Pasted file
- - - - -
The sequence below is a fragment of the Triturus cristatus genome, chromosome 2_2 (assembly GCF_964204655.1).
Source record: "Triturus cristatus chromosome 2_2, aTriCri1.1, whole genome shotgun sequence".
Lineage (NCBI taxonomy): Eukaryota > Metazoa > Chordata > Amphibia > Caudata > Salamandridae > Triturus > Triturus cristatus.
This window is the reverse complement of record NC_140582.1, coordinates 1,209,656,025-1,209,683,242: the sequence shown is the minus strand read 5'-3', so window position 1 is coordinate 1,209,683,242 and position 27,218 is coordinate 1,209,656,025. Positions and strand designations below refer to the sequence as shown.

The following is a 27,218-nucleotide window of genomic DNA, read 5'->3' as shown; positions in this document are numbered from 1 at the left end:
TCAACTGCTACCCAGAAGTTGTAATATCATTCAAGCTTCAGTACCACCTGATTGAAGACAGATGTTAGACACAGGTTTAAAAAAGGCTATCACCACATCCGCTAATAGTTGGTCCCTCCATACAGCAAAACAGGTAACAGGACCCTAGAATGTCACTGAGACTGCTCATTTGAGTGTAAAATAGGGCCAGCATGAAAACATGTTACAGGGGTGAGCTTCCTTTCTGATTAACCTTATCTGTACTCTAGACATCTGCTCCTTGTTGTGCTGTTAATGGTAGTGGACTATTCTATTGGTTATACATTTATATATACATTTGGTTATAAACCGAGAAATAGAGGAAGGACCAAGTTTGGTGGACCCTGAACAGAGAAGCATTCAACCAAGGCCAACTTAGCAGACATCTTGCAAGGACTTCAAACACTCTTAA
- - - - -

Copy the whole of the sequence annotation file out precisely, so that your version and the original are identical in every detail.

The sequence below is a fragment of the Triturus cristatus genome, chromosome 2_2 (assembly GCF_964204655.1).
Source record: "Triturus cristatus chromosome 2_2, aTriCri1.1, whole genome shotgun sequence".
Lineage (NCBI taxonomy): Eukaryota > Metazoa > Chordata > Amphibia > Caudata > Salamandridae > Triturus > Triturus cristatus.
This window is the reverse complement of record NC_140582.1, coordinates 1,209,656,025-1,209,683,242: the sequence shown is the minus strand read 5'-3', so window position 1 is coordinate 1,209,683,242 and position 27,218 is coordinate 1,209,656,025. Positions and strand designations below refer to the sequence as shown.

The following is a 27,218-nucleotide window of genomic DNA, read 5'->3' as shown; positions in this document are numbered from 1 at the left end:
TCAACTGCTACCCAGAAGTTGTAATATCATTCAAGCTTCAGTACCACCTGATTGAAGACAGATGTTAGACACAGGTTTAAAAAAGGCTATCACCACATCCGCTAATAGTTGGTCCCTCCATACAGCAAAACAGGTAACAGGACCCTAGAATGTCACTGAGACTGCTCATTTGAGTGTAAAATAGGGCCAGCATGAAAACATGTTACAGGGGTGAGCTTCCTTTCTGATTAACCTTATCTGTACTCTAGACATCTGCTCCTTGTTGTGCTGTTAATGGTAGTGGACTATTCTATTGGTTATACATTTATATATACATTTGGTTATAAACCGAGAAATAGAGGAAGGACCAAGTTTGGTGGACCCTGAACAGAGAAGCATTCAACCAAGGCCAACTTAGCAGACATCTTGCAAGGACTTCAAACACTCTTAA